“No.” It came out as a whisper, powered by a thousand and one regrets and two faint slivers of hope.
“No? Interesting.” The Suit sat back on his haunches, pulled a Smartphone out of his breast pocket, and let his fingers dance across the screen, typing and scrolling, “Let’s see. Ah, here you are. Mr. Daniel Arthur Gallacher: divorced more than ten years and single since, you have one son whom you see maybe twice a year, and you live less than five miles from Mommy… you have a decent job with benefits, but really, anyone could do it. Middle aged with no prospects, you spin your wheels, but where are you going? What could you possibly have to live for?”
Jackson… and… her…
“Ah yes, your estranged son. Not the most original plea for leniency I’ve heard. In fact, children are the most common answer. As for that other reason, well, those come in a close second,” he said with a wink. “But I have to wonder, if dear Jack is so important to you, why haven’t called him since your little episode? Of course, you haven’t made any progress on the other front, either. No, not you, spinning, spinning, spinning. You know, Dan–may I call you Dan?–many men would see your near miss as the proverbial wake up call.”
“Thought,” he paused, gasping for breath as the crushing pressure in his chest intensified. “Thought I was okay. Thought…I had…more time.”
“Don’t we all,” The Suit said, managing to sound rueful as he checked his watch. Then he leveled Dan with his gaze. “Now then, you aren’t a bad person, nor are you a particularly good person. You are, in fact, the very model of an average Joe. Not that it matters, mind you. I’m not known as the great equalizer for nothing.”
“T-thought… you were s-supposed to… show up with a scythe.”
The Suit chuckled. “A scythe? Why that’s positively Medieval. Boyce!”
“Remind me to contact PR when I get back to the office. We really need to update our image.”
Boyce rolled his eyes, still managing to text while doing it. “Dude, you been sayin’ that since 1869.”
The Suit glared at Boyce, then turned his attention back to Dan. “We’ll discuss that later, since I don’t think dear Dan can take much more. As I was saying, what you have or haven’t done isn’t particularly important to me. What is important to me, and to you, assuming that you want more time on the hamster wheel, is that my package makes it safely to its destination. What do you say?”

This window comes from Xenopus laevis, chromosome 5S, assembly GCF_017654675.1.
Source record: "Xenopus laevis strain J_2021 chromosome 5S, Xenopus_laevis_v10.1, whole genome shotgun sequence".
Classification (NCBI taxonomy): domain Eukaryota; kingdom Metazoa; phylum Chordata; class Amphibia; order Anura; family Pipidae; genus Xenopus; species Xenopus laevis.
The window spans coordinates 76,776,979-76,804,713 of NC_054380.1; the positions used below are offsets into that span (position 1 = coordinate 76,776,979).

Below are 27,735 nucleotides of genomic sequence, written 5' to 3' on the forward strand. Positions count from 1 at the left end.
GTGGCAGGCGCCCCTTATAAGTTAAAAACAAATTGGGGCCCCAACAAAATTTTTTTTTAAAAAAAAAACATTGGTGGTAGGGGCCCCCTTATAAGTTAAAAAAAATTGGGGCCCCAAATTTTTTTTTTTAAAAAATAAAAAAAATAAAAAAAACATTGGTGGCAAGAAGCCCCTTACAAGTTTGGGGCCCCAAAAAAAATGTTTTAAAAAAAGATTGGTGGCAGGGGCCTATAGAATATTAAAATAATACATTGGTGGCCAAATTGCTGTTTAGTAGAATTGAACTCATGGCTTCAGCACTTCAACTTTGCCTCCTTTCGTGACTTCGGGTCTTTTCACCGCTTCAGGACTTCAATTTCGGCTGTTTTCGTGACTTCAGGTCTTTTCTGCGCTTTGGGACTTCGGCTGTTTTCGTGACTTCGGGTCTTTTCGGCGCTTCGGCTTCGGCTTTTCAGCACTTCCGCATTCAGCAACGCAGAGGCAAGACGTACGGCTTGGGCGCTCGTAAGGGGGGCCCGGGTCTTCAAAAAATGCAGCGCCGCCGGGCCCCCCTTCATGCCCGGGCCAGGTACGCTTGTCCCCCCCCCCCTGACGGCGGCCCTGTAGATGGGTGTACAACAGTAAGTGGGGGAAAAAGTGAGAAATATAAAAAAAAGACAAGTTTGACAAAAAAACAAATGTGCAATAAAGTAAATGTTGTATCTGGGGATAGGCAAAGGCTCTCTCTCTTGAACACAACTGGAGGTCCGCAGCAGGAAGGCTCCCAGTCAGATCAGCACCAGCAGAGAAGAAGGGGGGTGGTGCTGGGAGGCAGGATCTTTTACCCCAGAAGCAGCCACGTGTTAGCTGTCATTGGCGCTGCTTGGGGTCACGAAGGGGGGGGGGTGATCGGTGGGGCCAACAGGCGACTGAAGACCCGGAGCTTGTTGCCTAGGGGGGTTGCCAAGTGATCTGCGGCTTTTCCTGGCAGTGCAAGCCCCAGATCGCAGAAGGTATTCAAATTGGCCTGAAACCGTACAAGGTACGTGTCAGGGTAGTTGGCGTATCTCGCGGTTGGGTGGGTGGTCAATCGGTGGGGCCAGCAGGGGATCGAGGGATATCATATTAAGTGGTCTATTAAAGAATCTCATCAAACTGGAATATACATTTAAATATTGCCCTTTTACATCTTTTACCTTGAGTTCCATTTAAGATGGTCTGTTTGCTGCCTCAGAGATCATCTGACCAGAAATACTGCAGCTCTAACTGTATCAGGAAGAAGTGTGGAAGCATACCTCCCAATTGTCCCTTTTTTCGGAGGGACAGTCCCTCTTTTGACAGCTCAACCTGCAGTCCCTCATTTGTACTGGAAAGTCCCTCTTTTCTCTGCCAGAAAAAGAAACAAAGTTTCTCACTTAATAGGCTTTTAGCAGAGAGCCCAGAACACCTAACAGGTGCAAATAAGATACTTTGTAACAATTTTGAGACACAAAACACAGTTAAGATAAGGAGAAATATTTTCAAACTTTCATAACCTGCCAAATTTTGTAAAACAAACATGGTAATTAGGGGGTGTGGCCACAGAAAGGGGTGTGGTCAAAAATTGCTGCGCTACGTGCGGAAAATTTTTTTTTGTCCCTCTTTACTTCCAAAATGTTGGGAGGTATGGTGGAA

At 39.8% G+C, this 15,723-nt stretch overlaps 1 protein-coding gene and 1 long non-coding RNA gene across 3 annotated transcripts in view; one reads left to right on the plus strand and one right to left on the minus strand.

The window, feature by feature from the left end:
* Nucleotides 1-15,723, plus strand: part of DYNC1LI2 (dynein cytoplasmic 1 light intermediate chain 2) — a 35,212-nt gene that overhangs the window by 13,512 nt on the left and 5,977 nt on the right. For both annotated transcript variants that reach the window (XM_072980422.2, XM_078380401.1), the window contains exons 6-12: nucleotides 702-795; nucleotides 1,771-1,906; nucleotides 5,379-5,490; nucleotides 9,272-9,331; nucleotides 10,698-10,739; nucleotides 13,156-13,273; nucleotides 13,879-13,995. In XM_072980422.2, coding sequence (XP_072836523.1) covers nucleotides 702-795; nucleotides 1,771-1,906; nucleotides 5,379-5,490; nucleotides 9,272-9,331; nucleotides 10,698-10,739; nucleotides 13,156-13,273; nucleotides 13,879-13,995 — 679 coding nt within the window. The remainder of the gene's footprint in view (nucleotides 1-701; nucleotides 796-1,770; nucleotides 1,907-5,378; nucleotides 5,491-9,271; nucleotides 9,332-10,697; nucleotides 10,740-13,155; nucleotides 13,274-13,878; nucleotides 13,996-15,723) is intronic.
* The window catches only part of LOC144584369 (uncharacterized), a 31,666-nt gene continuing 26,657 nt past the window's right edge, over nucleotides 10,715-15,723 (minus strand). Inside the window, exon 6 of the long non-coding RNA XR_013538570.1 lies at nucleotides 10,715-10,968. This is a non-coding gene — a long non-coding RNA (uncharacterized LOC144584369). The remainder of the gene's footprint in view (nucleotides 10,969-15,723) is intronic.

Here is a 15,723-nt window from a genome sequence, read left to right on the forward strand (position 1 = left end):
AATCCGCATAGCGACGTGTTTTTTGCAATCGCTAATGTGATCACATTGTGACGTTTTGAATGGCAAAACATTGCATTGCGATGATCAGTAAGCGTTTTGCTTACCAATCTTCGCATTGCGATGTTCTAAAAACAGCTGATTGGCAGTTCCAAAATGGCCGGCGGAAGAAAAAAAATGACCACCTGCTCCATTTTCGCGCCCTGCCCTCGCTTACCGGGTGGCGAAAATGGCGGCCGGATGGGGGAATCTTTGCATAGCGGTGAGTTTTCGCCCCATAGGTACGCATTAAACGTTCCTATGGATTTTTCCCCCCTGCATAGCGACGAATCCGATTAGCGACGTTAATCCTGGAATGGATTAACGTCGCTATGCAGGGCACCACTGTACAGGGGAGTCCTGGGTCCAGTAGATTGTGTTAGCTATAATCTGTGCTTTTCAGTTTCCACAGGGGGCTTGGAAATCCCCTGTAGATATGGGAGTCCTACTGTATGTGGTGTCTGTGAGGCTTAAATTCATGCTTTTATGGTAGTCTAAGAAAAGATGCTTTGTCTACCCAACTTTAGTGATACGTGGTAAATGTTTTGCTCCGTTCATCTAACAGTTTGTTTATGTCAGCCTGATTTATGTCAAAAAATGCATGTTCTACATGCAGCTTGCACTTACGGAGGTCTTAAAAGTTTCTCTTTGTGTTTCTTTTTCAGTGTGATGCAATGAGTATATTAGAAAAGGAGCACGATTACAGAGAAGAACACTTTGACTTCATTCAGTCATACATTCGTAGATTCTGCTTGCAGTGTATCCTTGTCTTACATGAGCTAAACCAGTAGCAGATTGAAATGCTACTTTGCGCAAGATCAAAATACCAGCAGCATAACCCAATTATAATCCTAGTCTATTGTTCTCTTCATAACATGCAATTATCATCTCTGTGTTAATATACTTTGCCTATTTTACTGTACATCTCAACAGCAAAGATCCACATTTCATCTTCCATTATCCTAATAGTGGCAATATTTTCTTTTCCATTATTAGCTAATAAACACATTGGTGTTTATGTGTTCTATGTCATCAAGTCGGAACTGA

Released from the crushing weight and agony, Dan fell face down onto the rough pavement. Not that he was complaining. Asphalt rash seemed like a tickle compared to his former anguish. After sucking back a few deep breaths, he heaved himself off the ground and stood face to face with Death.
Death smiled and pulled a small package from his pocket, the fine white gloss finish of the high wall box shimmering in the ambient light. Dan accepted with trembling fingers, relieved when the damned thing didn’t burn him. The textured surface of the box was bare aside from a small silver bow adorning one corner.
“What is it?” The words fell out of his mouth before he could ponder the wisdom of questioning the thing standing before him.
Death cocked his head to one side and seemed to consider for a moment. “A fair question, I suppose, and there’s no harm in the telling. The package contains a reprieve, rather like the one I’ve granted you.”
Dan glanced down at the box in disbelief. He wasn’t sure what shocked him more, the idea that he literally held someone’s life in his hands, or the absurd sense of wonder at Death’s generosity. Really? Two in one day? Folks will think you’ve gone soft, buddy.
One of the boys, Boice maybe, snorted, reminding Dan that his thoughts weren’t exactly his own. “Sorry,” he muttered. “This is all a little, uh, you know…”
“Yes,” Death replied, chuckling. “I do know. And just so we’re clear,” he said as the laughter in his tone faded, “I’ve not gone soft. In fact, I’m the original hard-ass, and you’d do well to remember that, buddy.”
Knives of white-hot pain pierced his chest once more, the agony so intense it might have brought him to his knees again had it lasted more than two seconds. Death arched an eyebrow in question. You picking up what I’m putting down, son?
Oh yeah. Point taken.
Clearing his throat, Dan met Death’s gaze and asked, “Where do I take it?”
Death’s smile grew broader, crinkling the corners of his eyes. “Don’t worry. It will take you where it needs to go.”
Dan opened his mouth to ask what the hell that was supposed to mean, but Death cut him off. “Time runs short, Mr. Gallacher, and you’d do well to remember that yours is borrowed. Deliver my package safely and, if I may offer some advice?”
“Your life isn’t to be ignored, Dan. Get off the wheel.” Death gave him a polite nod of dismissal and strode past Dan to join his associates. The boys put away their phones and smiled at Dan before turning to follow Death.